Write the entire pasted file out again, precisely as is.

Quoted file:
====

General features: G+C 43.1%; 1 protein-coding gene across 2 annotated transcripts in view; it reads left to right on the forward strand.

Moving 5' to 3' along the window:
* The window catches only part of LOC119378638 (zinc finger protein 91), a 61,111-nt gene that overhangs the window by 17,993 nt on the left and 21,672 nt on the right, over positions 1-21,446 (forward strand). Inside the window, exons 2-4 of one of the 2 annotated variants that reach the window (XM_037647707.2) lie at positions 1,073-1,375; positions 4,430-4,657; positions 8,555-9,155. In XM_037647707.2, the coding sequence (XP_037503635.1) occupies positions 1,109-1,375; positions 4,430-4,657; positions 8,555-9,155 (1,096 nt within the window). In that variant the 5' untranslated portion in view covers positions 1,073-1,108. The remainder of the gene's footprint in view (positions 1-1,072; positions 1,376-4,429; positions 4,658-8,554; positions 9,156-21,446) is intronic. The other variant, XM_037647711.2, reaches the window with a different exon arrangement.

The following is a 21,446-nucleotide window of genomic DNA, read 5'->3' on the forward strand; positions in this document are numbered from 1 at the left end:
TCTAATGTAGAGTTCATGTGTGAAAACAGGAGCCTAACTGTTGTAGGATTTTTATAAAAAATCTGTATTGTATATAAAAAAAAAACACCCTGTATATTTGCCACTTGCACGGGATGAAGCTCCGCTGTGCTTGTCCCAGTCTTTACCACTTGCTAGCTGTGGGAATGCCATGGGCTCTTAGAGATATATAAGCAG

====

General features: G+C 43.1%; 1 protein-coding gene across 2 annotated transcripts in view; it reads left to right on the forward strand.

Moving 5' to 3' along the window:
* The window catches only part of LOC119378638 (zinc finger protein 91), a 61,111-nt gene that overhangs the window by 17,993 nt on the left and 21,672 nt on the right, over positions 1-21,446 (forward strand). Inside the window, exons 2-4 of one of the 2 annotated variants that reach the window (XM_037647707.2) lie at positions 1,073-1,375; positions 4,430-4,657; positions 8,555-9,155. In XM_037647707.2, the coding sequence (XP_037503635.1) occupies positions 1,109-1,375; positions 4,430-4,657; positions 8,555-9,155 (1,096 nt within the window). In that variant the 5' untranslated portion in view covers positions 1,073-1,108. The remainder of the gene's footprint in view (positions 1-1,072; positions 1,376-4,429; positions 4,658-8,554; positions 9,156-21,446) is intronic. The other variant, XM_037647711.2, reaches the window with a different exon arrangement.

The following is a 21,446-nucleotide window of genomic DNA, read 5'->3' on the forward strand; positions in this document are numbered from 1 at the left end:
TCTAATGTAGAGTTCATGTGTGAAAACAGGAGCCTAACTGTTGTAGGATTTTTATAAAAAATCTGTATTGTATATAAAAAAAAAACACCCTGTATATTTGCCACTTGCACGGGATGAAGCTCCGCTGTGCTTGTCCCAGTCTTTACCACTTGCTAGCTGTGGGAATGCCATGGGCTCTTAGAGATATATAAGCAG